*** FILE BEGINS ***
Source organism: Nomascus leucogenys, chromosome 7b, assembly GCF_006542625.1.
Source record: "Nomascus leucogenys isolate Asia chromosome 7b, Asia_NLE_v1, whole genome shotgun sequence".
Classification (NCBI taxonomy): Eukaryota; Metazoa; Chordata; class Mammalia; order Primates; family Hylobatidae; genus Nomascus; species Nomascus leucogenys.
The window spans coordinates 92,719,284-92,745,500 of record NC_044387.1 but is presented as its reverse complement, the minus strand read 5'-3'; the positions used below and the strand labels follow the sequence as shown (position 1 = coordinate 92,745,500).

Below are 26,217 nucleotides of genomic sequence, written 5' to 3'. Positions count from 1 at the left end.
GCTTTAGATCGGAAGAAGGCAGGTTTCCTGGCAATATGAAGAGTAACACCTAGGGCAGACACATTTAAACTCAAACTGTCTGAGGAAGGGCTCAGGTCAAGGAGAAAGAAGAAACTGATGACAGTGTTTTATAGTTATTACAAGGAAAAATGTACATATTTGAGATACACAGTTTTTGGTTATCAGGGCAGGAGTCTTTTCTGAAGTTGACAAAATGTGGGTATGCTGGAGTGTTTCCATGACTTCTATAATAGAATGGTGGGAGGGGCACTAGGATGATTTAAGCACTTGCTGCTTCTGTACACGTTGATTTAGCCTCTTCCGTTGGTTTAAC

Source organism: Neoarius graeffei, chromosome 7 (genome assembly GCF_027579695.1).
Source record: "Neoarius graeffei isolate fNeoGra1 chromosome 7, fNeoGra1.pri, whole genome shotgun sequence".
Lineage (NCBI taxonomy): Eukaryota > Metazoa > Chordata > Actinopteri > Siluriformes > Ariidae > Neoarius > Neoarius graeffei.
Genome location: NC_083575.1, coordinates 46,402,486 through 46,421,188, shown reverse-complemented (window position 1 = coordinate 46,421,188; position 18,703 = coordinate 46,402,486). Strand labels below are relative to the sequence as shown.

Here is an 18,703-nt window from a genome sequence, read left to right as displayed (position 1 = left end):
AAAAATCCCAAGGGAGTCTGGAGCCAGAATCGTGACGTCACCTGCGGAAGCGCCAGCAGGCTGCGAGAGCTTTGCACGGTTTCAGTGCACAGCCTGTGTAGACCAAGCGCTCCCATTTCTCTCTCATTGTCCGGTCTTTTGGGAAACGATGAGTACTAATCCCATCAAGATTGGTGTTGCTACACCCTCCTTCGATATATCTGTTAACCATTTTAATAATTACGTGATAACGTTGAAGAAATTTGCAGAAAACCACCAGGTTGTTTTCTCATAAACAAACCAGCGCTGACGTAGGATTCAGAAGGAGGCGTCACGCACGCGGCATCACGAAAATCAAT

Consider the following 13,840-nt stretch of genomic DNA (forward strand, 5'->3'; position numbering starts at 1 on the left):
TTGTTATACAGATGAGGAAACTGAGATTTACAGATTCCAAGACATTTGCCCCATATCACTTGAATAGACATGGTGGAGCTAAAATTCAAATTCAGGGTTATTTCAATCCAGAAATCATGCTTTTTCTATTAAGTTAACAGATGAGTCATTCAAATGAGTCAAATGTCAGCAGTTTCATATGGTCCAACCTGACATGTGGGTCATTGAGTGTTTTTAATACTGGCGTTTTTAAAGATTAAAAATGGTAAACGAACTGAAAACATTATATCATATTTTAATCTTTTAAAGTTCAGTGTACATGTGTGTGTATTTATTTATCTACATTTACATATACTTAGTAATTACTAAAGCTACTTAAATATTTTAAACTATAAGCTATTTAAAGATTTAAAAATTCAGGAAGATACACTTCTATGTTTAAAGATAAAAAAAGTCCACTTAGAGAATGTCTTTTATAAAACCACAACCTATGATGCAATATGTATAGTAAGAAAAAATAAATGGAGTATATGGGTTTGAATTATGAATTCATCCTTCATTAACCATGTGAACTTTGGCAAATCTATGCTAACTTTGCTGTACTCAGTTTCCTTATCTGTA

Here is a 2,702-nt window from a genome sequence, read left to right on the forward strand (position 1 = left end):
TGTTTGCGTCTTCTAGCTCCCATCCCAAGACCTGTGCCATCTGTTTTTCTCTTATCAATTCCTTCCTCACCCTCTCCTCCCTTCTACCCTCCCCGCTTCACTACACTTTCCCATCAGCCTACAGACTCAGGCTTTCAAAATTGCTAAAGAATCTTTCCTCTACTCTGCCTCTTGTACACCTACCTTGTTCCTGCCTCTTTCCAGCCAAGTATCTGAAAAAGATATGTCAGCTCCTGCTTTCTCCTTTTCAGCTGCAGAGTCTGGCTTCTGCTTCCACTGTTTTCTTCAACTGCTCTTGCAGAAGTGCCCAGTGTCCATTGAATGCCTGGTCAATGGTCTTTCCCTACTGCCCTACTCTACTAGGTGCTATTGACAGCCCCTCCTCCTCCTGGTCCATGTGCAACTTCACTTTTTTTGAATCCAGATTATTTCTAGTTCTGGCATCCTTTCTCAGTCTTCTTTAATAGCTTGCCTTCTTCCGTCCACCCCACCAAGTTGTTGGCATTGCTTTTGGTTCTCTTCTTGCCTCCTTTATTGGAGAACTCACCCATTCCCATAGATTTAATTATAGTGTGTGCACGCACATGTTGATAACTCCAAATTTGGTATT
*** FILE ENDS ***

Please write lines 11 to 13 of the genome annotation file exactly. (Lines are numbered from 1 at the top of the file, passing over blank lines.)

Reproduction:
Here is an 18,703-nt window from a genome sequence, read left to right as displayed (position 1 = left end):
AAAAATCCCAAGGGAGTCTGGAGCCAGAATCGTGACGTCACCTGCGGAAGCGCCAGCAGGCTGCGAGAGCTTTGCACGGTTTCAGTGCACAGCCTGTGTAGACCAAGCGCTCCCATTTCTCTCTCATTGTCCGGTCTTTTGGGAAACGATGAGTACTAATCCCATCAAGATTGGTGTTGCTACACCCTCCTTCGATATATCTGTTAACCATTTTAATAATTACGTGATAACGTTGAAGAAATTTGCAGAAAACCACCAGGTTGTTTTCTCATAAACAAACCAGCGCTGACGTAGGATTCAGAAGGAGGCGTCACGCACGCGGCATCACGAAAATCAAT

Consider the following 13,840-nt stretch of genomic DNA (forward strand, 5'->3'; position numbering starts at 1 on the left):